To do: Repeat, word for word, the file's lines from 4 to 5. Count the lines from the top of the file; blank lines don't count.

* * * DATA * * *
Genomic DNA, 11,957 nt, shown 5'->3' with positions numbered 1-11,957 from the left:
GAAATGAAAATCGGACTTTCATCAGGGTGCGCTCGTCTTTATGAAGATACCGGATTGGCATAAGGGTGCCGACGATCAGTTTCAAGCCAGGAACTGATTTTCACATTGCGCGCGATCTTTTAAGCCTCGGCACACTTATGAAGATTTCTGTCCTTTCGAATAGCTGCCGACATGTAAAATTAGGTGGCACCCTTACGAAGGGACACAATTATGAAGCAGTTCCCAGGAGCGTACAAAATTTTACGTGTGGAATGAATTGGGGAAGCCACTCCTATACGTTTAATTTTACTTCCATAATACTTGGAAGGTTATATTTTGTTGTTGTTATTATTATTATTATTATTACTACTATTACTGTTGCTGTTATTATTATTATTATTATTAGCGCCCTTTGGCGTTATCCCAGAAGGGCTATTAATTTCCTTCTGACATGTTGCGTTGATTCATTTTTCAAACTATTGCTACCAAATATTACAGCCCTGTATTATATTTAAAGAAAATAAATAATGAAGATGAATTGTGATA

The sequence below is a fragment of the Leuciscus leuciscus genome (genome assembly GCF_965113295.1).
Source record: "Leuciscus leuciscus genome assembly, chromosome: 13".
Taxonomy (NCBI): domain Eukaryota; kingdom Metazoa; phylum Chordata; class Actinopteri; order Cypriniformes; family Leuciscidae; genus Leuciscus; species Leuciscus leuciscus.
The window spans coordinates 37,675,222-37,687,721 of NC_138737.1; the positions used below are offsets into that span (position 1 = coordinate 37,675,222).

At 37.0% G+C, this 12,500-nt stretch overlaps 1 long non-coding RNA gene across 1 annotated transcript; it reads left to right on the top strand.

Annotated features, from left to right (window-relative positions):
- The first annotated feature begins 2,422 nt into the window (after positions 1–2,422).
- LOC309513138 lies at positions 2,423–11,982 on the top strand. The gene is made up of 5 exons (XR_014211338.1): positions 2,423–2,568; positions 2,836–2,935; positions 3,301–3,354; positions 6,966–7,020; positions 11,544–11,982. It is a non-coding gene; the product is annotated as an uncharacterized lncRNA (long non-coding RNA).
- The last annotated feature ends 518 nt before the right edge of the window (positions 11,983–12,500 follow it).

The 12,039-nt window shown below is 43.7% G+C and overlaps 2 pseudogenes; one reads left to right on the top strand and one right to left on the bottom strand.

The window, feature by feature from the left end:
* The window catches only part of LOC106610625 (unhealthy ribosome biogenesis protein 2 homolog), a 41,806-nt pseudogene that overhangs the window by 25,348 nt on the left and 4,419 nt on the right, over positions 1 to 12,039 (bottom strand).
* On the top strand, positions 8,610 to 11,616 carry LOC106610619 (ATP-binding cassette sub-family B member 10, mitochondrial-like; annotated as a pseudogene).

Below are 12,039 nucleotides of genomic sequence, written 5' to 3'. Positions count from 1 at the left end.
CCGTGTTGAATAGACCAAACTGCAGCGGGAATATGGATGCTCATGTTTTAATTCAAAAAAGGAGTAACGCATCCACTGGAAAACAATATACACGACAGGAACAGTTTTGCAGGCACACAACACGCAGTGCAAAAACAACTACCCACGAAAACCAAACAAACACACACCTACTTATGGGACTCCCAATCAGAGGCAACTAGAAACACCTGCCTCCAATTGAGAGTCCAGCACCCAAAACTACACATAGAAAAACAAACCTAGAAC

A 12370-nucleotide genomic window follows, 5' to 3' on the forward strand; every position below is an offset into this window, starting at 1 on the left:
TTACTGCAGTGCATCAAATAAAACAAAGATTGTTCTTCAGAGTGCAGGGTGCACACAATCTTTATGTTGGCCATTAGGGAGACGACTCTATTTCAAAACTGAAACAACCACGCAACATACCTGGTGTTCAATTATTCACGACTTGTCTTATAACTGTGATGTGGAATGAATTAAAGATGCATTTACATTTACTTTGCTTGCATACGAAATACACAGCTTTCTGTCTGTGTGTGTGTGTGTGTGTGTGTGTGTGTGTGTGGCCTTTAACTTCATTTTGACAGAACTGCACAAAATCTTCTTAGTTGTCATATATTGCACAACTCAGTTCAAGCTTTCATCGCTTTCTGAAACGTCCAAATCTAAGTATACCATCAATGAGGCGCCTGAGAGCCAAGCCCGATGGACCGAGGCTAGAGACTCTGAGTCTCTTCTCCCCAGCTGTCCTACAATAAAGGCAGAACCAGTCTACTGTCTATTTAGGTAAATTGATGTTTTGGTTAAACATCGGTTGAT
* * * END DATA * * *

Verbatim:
Source record: "Leuciscus leuciscus genome assembly, chromosome: 13".
Taxonomy (NCBI): domain Eukaryota; kingdom Metazoa; phylum Chordata; class Actinopteri; order Cypriniformes; family Leuciscidae; genus Leuciscus; species Leuciscus leuciscus.